The greatest problem we had was our employees. Our girls would not show up or show up late. The client would fire us. Our girls would try and cut a deal with the clients to pay them directly. Some clients would take the bait. It's hard to legally prevent. Our staff would say inappropriate things. Wear inappropriate clothing. Smoke. They were fat. They were ugly. They smelled bad. They made mistakes. They cooked too much. Too little. And on and on.

We tried incentives, pay bonuses, company stock ownership, retirement plans, you name it. We toyed with all these things. The bottom line is, we could not get our employees to think of our company as their company. Almost all our workers were locally born Filipino girls. Almost all of them worked 2 to 3 jobs. That’s right, you want to live in Hawaii you must work more than 40 hours a week. It is very hard for these workers to look at our job as anything more than paid hours. Most of them had no education and almost all of them spoke English as a second language. They were all very caring and were willing to work hard. But there are some cultural things about missing work, tardiness, and professionalism that are hard to correct. It was going to be an uphill battle to ever overcome this.

So I decided to sell. I put the word out to other agencies. I had meetings. They told me my clients weren’t paying enough and my girls were getting paid too much. No surprises!  But they all said it would just be too hard to buy my company and change all that. They said if they tried they would end up losing all the clients in the process. After the fourth rejection, I realized what I had to do. Close down.

And so, I notified the employees, the clients, and the payroll company. It was hard. At first they all thought I had gone bankrupt. Then I wrote them a detailed letter explaining the truth. That I would have to raise their fees more than $4 an hour just to stay in business. They understood. My worst fear was that people would hate me for shutting down. Just the opposite, they ended up thanking me for giving them a year of low priced service. The workers all thanked me for giving them a year of good and steady employment. They thanked me for being a good boss. For being fair to them.

I had a total of 76 employees over the course of the year. At one point we had 50 workers on payroll and 35 clients. I did have to fill in all that payroll and bill all those clients. In the end, I received every single dollar I billed out. I had to call a few people to get payment, but they all paid. They all thanked me. No one hated me or even thought I was a failure. When I added everything up, I earned about $20,000. Nothing to spit at, but not a huge sum for all the hours of work. I never took a penny from the company, so the check I did take was a sweet reward.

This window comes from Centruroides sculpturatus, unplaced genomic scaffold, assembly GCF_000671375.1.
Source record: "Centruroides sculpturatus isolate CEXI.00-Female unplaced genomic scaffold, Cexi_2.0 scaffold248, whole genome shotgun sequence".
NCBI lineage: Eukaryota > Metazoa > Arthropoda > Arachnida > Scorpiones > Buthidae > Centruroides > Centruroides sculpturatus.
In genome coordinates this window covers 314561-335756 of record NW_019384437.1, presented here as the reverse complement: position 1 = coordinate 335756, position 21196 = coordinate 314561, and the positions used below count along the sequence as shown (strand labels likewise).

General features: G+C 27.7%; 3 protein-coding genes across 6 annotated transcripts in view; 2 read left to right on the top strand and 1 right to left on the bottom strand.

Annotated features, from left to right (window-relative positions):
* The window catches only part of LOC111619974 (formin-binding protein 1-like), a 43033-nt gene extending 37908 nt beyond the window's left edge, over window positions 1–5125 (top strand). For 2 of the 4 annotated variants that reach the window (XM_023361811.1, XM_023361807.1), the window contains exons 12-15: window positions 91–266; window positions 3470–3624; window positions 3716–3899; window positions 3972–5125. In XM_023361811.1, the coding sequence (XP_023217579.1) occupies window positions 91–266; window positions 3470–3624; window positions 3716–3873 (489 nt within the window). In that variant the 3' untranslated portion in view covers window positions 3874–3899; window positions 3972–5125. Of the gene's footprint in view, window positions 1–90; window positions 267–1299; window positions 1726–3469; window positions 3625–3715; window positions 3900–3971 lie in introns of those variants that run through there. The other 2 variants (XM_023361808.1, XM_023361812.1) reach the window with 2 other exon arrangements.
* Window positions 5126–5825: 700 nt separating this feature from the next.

I could have kept going. I could have built it up, raised the rates, and slowly hired new workers at lower pay. Eventually, I could have made it work. But it would have required a full time effort. I would have had to quit my PT practice. Running this business wasn't doing what I loved! With each increase in business, would have come an increase in problems and worry. I could have handled it. But I would never have been able to make the workers believe it was their company, and thus, I would always be working hard to keep it going. I have seen businesses where the workers feel a sense of ownership. Where they care enough to not undermine their company. Where they believe the incentive of the company is aligned with their own incentives. Windward Home Care would never achieve that. So I shut it off. 



  1. Doug,

    Great to finally hear the whole story...

  2. I've just been turned onto your blog by my boyfriend... Steve Brown.
    I've only read two of your blogs so far and they have been really honest and I'm so glad that I'm not the only one whose tried a myriad of opportunities and experienced those failures. Perhaps this doesn't make ME a failure after all. I feel better.

    I considered home care ownership years ago... it's back on my radar again. You're blog was perfect timing. Thank you. Christine

  3. Continue posting about this topic because it's very interesting. Mine I started my blog with very basic.Thanks for the post.